The Vice-President, Dr Mahamudu Bawumia, has charged state agencies whose mandate have a direct impact on businesses and investments to implement reforms that will help improve the country’s ease of doing business.
The World Bank ranked Ghana 114th out of 190 countries in the world and 14th in sub-Saharan Africa in its latest ease of doing business ratings.
The latest ranking means that Ghana has moved six places up from the 2018 ratings that saw the country place 120th.
However, speaking at a national stakeholders’ meeting on reforms by the government to further improve ease of doing business in Accra yesterday, the Vice-President said although the country had made some gains, more work needed to be done to consolidate the gains and make Ghana the preferred destination for investors.
“The reasons behind the improved performance in the ease of doing business in 2019 are improvement in trading across borders through the implementation of the paperless customs clearance system, construction permits that strengthen construction quality controls and improvement in paying taxes.
“But we only moved up by six places; meanwhile the ranking is very competitive and all countries are reforming their operations to do well. So if we go to sleep, others will overtake us,” he said.
The meeting brought together officials from ministries, departments and agencies (MDAs), such as the Ghana Revenue Authority (GRA), the Ghana Export Promotion Authority (GEPA), the Registrar-General’s Department, the Judicial Service and some private sector players.
Key personalities who were at the meeting included the Senior Minister, Mr Yaw Osafo-Maafo; the Registrar-General, Mrs Jemima Oware; the Chief Executive Officer (CEO) of GEPA, Ms Afua Asabea Asare, and a Supreme Court judge, Mr Justice Marful-Sau.
The meeting was meant to appraise the reforms being taken by the agencies to improve service delivery to help improve the business environment.
The MDAs made presentations on how they were reforming to deliver on their mandates.
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Dr Bawumia said the marginal improvement in the country’s ease of doing business was a reflection of the strategic steps the government had taken to digitise access to public services and formalise the economy.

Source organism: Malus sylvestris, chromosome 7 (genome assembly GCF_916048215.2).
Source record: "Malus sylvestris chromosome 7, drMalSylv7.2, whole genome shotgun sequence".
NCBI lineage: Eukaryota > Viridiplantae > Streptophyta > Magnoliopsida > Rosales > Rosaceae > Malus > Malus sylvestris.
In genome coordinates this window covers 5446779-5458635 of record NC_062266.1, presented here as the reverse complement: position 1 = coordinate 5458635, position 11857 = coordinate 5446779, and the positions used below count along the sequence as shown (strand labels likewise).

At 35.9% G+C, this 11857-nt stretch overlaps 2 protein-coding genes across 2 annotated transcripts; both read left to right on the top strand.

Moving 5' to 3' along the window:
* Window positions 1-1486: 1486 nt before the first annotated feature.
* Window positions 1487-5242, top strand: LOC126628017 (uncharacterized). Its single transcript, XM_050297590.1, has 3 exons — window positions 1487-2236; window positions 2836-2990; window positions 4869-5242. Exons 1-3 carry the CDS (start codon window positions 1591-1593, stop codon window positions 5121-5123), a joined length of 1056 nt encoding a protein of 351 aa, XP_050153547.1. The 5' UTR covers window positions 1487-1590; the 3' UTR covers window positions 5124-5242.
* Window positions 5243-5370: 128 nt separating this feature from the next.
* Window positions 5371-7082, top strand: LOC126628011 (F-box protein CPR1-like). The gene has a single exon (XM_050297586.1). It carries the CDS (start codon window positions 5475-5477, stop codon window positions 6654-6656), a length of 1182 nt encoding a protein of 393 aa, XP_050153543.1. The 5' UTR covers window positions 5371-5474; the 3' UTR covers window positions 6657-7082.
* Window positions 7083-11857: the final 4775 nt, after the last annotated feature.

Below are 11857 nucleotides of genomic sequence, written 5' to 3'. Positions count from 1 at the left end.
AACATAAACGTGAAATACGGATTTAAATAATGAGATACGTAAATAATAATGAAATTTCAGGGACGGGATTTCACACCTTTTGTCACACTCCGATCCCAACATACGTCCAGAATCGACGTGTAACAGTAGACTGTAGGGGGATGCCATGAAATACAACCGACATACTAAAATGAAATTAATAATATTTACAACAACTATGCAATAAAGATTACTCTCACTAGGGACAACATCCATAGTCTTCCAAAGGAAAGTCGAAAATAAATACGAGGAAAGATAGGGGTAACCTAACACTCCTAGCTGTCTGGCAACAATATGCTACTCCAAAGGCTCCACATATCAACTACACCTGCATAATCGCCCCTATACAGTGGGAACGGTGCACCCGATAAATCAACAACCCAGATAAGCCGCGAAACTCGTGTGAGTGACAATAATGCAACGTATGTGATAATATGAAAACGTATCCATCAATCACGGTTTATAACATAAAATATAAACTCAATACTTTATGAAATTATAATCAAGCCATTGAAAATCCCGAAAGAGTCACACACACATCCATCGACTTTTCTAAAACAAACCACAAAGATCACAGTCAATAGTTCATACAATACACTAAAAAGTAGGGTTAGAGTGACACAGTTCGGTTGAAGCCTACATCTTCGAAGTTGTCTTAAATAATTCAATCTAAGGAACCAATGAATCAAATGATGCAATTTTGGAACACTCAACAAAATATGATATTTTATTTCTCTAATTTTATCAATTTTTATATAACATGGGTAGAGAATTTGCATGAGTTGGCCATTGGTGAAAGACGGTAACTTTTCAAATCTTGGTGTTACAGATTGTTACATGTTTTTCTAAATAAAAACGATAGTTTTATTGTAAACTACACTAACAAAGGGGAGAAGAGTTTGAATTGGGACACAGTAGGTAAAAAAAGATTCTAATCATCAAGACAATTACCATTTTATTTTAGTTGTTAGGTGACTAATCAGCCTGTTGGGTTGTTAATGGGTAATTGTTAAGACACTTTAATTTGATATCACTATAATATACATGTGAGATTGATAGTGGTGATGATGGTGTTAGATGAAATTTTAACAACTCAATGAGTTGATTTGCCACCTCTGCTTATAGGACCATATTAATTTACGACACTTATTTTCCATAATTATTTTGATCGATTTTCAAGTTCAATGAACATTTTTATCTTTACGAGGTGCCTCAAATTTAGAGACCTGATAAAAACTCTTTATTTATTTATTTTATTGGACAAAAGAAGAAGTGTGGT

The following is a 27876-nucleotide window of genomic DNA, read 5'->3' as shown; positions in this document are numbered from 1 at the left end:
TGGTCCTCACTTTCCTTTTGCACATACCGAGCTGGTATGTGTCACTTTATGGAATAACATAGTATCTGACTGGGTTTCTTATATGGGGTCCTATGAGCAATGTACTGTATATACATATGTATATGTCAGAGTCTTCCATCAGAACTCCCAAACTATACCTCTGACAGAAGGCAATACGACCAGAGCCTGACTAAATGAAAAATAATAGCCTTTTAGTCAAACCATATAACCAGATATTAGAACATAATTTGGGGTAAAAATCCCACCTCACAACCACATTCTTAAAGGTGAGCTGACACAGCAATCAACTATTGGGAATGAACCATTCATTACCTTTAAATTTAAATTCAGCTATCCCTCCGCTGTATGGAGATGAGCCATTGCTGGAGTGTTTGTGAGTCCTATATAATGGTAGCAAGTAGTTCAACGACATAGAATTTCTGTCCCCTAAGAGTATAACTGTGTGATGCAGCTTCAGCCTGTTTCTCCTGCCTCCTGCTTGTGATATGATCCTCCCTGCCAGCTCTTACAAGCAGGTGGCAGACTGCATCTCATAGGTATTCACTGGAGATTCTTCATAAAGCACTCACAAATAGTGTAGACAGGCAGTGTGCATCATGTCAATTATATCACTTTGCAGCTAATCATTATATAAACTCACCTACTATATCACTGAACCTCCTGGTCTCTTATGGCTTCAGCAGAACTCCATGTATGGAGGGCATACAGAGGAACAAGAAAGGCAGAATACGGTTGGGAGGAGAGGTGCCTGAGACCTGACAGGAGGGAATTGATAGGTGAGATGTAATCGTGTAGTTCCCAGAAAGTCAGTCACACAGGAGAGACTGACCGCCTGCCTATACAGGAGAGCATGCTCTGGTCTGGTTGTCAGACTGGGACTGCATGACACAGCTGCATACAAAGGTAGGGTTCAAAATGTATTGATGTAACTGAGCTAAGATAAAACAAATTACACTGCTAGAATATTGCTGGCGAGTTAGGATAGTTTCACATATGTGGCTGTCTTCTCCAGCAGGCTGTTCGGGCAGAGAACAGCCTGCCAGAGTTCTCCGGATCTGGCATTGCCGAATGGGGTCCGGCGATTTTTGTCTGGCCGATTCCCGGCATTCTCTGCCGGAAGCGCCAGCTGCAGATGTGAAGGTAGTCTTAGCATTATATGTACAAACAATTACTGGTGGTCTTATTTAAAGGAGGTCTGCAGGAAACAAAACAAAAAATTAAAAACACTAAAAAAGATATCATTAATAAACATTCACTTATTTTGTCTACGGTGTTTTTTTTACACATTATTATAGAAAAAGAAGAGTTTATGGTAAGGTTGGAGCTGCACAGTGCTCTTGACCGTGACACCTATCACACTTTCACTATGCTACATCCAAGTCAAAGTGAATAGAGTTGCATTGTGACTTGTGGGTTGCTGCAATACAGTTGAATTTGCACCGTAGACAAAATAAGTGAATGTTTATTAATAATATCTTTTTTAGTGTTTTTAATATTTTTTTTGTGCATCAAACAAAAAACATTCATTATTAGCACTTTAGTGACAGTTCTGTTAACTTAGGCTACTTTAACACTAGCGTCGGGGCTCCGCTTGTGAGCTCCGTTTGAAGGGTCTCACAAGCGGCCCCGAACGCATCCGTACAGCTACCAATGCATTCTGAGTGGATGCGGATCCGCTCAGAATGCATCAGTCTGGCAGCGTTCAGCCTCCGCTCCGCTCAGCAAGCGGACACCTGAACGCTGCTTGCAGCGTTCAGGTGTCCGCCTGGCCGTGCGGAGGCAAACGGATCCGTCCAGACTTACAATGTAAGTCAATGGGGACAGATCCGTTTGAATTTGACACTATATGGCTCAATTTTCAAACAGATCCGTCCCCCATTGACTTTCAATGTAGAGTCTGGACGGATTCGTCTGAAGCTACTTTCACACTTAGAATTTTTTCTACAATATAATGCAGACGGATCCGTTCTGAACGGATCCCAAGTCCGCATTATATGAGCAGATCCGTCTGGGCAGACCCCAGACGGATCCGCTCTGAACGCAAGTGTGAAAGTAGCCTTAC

He said there was the urgent need for MDAs to make conscious efforts to implement more reforms to ensure that obstacles to business development were removed to boost investor confidence in the country.
That, he said, required that state institutions moved away from the manual processes in delivering services to electronic platforms that would reduce human interfaces and reduce corrupt practices.
He said the manual system did not only make service delivery more cumbersome but also increased the turn-around time and discouraged the business community from doing business.
For instance, he asked the Customs Division of the GRA to take steps to reduce the manual examination of cargo at the ports, since that process was counter-productive.
“Information available to me shows that 90 per cent of containers coming in are still being physically examined, but it also translates into a revenue gain of about 0.38 per cent.
“There is the need to move towards the use of scanners and risk engines to reduce the stressful exercise of bringing the cargo out and refilling it.
“If we use the risk engine and it shows green, we should allow the containers go, so that we reduce physical examination to about 10 per cent as soon as possible,” he said.
He commended the MDAs, especially the GRA, the Registrar-General’s Department and the Judicial Service, for starting processes to reform their operations.
For his part, Mr Osafo-Maafo said there was the need for a concerted effort to consolidate the marginal gains in the ease of doing business by removing obstacles that hampered the growth of the private sector.
He said the document on reforms for improved service delivery that was developed by the previous government had been reviewed to include the private sector, with a view to making the private sector the real driver of growth.
He, therefore, urged the various public sector agencies to play their facilitation role well, so that the private sector would be empowered to grow its businesses and create jobs.
Mr Osafo-Maafo urged members of the public to show a sense of patriotism by fulfilling their tax obligations and also supporting reforms aimed at transforming the economy.